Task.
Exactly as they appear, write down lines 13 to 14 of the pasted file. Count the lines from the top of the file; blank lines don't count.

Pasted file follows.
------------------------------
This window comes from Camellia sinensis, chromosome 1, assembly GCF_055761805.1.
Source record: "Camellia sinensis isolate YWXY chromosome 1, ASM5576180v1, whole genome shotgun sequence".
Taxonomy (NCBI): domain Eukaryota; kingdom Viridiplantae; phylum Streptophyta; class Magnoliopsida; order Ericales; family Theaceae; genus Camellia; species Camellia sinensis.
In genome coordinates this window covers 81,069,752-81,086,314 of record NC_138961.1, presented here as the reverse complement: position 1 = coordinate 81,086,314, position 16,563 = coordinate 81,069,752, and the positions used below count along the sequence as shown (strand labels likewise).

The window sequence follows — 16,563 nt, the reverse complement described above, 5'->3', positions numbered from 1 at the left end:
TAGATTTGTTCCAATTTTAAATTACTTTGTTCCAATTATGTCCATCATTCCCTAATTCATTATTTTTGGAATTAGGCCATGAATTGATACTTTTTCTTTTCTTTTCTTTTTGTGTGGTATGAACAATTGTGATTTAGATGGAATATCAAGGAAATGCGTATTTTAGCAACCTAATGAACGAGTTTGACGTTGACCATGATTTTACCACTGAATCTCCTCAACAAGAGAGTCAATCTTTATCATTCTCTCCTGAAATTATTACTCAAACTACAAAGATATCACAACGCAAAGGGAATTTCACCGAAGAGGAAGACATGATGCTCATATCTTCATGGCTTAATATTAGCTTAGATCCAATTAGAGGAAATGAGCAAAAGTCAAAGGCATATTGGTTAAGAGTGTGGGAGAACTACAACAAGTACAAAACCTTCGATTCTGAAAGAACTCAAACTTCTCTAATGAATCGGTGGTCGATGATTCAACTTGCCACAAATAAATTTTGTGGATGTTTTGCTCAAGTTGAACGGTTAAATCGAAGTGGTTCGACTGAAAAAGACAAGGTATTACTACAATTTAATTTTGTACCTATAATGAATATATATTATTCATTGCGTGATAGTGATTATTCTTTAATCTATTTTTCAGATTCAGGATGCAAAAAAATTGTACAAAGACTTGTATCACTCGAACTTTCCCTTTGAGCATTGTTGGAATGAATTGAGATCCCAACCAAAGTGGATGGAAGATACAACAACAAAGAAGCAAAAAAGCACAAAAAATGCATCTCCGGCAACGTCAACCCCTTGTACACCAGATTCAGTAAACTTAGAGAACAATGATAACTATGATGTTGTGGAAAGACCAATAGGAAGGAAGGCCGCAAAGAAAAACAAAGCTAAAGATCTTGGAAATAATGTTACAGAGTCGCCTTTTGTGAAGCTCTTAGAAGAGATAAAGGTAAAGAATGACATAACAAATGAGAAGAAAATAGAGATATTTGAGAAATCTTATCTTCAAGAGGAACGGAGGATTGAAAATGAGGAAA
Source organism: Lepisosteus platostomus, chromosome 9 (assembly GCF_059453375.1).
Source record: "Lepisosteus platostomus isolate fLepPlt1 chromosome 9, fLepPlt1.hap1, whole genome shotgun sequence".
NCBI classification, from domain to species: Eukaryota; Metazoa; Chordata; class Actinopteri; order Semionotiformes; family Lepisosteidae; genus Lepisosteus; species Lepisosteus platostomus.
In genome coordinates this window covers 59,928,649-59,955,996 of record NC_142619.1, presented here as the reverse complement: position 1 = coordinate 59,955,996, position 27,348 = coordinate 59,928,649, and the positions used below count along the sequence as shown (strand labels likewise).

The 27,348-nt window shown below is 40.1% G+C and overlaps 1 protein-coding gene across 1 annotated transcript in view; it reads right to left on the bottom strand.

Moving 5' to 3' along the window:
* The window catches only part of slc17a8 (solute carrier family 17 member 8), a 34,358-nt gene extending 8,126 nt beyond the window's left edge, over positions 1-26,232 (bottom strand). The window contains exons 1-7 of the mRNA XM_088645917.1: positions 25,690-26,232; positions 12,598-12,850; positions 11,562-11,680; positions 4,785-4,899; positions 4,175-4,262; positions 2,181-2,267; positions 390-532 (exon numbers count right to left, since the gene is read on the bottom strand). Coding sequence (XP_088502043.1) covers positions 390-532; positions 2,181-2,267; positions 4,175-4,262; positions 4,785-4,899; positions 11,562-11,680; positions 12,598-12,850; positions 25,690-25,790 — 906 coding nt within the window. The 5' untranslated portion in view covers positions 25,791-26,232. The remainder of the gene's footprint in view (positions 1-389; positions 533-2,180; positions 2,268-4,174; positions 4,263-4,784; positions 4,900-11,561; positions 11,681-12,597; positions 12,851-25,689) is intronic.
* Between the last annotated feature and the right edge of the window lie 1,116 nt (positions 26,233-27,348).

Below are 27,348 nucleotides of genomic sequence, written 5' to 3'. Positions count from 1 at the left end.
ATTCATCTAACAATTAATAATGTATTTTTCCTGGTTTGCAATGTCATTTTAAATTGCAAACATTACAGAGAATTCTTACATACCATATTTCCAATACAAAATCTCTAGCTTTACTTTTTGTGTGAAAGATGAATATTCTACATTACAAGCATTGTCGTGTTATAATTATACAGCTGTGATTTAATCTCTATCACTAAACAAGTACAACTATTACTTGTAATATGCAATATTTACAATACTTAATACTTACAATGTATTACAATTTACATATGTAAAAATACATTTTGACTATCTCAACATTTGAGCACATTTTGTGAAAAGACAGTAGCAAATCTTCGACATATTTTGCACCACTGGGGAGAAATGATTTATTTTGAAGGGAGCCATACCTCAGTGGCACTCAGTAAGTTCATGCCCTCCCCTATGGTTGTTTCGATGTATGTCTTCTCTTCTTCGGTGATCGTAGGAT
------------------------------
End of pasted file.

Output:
* The window catches only part of slc17a8 (solute carrier family 17 member 8), a 34,358-nt gene extending 8,126 nt beyond the window's left edge, over positions 1-26,232 (bottom strand). The window contains exons 1-7 of the mRNA XM_088645917.1: positions 25,690-26,232; positions 12,598-12,850; positions 11,562-11,680; positions 4,785-4,899; positions 4,175-4,262; positions 2,181-2,267; positions 390-532 (exon numbers count right to left, since the gene is read on the bottom strand). Coding sequence (XP_088502043.1) covers positions 390-532; positions 2,181-2,267; positions 4,175-4,262; positions 4,785-4,899; positions 11,562-11,680; positions 12,598-12,850; positions 25,690-25,790 — 906 coding nt within the window. The 5' untranslated portion in view covers positions 25,791-26,232. The remainder of the gene's footprint in view (positions 1-389; positions 533-2,180; positions 2,268-4,174; positions 4,263-4,784; positions 4,900-11,561; positions 11,681-12,597; positions 12,851-25,689) is intronic.
* Between the last annotated feature and the right edge of the window lie 1,116 nt (positions 26,233-27,348).